In March 2008 several prominent members of the DUP announced their defection to the National Congress Party (NCP) shortly after the start of a DUP-NCP dialogue. Meanwhile preparations were under way for the expected return of elderly DUP leader Mohamed Othman Al-Mirghani after almost 18 years of self-imposed exile in Egypt. Like most other Sudanese political parties in recent years, the DUP suffered several internal splits, but the most recent resulted in the loss of prominent DUP members who had provided financial support over the years. Five factions now carry the name Democratic Unionist Party moniker: the original DUP led by El-Sayed Mohamad Othman Al-Mirghani, DUP Hindi Faction, DUP Haj Mudawi Faction, DUP Mohamed Al-Azhari Faction, and the DUP Mirghani Abdel-Rahman Faction. Each group claimed to legitimately carry the DUP name.

By 2008 the picture of the DUP (Al-Mirghani faction) was of a political force unsure of its own continued reason for being, a party that no longer played a significant role as political opposition. One faction of the party currently participates in the Government of National Unity. The original DUP faction was slowly being weakened by defections to the ruling NCP (to say nothing of party schisms) even as the party negotiated an election alliance with the NCP - because that's where the money is. To a great extent, this lack of vigor and leadership was the result of Al-Mirghani waiting endlessly in the wings in Cairo. The DUP was essentially a spent force, only worth watching in the context of pre-election alliances.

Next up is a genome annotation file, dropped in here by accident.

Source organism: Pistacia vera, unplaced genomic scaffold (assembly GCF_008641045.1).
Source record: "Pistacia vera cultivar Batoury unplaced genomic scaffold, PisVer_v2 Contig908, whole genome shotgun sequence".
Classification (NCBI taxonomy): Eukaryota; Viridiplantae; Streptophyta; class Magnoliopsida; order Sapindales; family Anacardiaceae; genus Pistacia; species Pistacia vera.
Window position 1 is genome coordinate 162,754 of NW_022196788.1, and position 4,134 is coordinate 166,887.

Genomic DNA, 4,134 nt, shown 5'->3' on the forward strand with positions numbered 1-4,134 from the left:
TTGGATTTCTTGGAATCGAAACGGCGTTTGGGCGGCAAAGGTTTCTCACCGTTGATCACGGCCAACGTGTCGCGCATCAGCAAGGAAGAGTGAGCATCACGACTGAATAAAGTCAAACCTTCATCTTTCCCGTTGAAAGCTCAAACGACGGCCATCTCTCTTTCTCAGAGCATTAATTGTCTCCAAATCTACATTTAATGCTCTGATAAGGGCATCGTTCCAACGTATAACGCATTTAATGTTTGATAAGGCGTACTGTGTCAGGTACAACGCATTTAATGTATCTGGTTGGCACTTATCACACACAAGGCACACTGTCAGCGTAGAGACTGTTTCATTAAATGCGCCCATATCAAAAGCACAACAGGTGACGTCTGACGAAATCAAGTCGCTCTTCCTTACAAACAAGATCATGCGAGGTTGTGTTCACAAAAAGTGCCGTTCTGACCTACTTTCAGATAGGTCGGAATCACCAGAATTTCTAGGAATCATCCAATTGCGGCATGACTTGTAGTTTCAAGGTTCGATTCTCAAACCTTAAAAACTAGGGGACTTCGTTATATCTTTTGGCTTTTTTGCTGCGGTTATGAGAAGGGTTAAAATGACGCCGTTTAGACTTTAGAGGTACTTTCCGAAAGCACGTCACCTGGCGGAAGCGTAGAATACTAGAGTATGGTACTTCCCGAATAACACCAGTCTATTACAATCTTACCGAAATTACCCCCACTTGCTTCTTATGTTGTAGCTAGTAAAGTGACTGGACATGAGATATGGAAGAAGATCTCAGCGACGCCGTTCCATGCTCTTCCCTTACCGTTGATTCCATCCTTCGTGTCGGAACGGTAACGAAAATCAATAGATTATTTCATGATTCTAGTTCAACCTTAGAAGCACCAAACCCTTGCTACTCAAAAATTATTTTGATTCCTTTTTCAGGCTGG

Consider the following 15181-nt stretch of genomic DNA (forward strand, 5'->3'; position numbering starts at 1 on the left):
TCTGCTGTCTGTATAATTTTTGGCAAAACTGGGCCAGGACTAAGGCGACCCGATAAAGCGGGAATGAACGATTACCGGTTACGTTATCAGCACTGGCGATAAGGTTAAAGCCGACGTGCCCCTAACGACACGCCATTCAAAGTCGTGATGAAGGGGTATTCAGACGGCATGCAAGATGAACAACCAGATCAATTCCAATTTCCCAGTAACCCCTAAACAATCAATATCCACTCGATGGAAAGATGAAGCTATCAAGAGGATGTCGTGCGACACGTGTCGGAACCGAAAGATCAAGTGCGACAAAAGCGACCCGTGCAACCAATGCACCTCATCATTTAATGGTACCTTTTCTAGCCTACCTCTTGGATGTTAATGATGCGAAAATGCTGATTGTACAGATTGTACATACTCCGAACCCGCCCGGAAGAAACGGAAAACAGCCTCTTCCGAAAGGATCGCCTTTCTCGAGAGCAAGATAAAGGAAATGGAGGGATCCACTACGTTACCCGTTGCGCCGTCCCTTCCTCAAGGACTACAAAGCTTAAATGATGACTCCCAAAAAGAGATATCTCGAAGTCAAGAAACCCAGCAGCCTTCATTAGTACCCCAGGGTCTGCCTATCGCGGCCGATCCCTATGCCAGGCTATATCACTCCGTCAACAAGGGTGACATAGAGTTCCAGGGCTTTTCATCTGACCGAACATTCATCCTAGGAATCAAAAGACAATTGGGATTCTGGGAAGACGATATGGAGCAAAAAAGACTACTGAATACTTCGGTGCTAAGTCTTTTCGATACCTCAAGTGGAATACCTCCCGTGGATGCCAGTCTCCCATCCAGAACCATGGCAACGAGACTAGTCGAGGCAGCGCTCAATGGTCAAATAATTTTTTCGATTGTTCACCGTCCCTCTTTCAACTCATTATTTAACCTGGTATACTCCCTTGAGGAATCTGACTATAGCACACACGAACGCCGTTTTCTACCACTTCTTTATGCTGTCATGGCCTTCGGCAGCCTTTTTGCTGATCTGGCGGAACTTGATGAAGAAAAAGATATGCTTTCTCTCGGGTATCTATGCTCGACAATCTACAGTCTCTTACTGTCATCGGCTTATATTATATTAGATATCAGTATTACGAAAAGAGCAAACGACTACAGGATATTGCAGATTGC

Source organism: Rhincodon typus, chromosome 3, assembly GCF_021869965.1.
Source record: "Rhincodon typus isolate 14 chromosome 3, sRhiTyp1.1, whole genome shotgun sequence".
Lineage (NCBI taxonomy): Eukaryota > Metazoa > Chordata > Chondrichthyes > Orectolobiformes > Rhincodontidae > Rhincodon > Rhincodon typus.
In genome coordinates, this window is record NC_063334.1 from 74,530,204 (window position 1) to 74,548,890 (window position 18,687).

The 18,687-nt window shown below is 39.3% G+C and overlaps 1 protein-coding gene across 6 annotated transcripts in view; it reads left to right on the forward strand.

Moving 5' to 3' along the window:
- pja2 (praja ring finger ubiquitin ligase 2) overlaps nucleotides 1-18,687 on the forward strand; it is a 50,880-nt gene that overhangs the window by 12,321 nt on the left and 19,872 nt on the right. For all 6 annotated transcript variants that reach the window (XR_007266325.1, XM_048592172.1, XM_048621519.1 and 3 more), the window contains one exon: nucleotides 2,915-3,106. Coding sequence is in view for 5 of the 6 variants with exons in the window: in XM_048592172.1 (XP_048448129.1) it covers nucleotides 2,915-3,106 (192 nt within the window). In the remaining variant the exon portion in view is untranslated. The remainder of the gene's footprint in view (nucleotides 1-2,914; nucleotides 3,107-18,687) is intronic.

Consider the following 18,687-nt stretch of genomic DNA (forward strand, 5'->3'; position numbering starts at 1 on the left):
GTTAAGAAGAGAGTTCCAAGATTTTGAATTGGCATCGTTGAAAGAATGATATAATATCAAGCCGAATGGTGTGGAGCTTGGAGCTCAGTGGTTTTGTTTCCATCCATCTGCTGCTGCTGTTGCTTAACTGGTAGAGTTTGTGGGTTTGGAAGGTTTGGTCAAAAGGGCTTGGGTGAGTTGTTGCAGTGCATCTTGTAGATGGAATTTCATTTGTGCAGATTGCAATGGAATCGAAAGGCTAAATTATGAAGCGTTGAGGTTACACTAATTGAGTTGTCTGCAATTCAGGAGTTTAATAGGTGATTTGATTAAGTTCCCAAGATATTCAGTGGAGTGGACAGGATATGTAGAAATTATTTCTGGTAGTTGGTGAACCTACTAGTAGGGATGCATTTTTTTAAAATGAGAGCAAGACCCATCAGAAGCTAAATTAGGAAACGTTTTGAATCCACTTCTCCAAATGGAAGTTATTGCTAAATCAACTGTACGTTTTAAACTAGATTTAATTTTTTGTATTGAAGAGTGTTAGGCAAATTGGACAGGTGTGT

The DUP appeared to lack any clear strategy on how it would compete in the national elections in April 2010. The party instead appeared stuck in a rut, complaining that it did not have a seat at the existing table. Unfortunately, the DUP was by no means alone in this. The 2010 general elections showed that the DUP like Umma suffered both from internal factionalism and from an erosion of its traditional base. In December 2011 there was a cabinet reshuffle, with the Democratic Unionist Party (DUP) being brought into government.





NEWSLETTER
Join the GlobalSecurity.org mailing list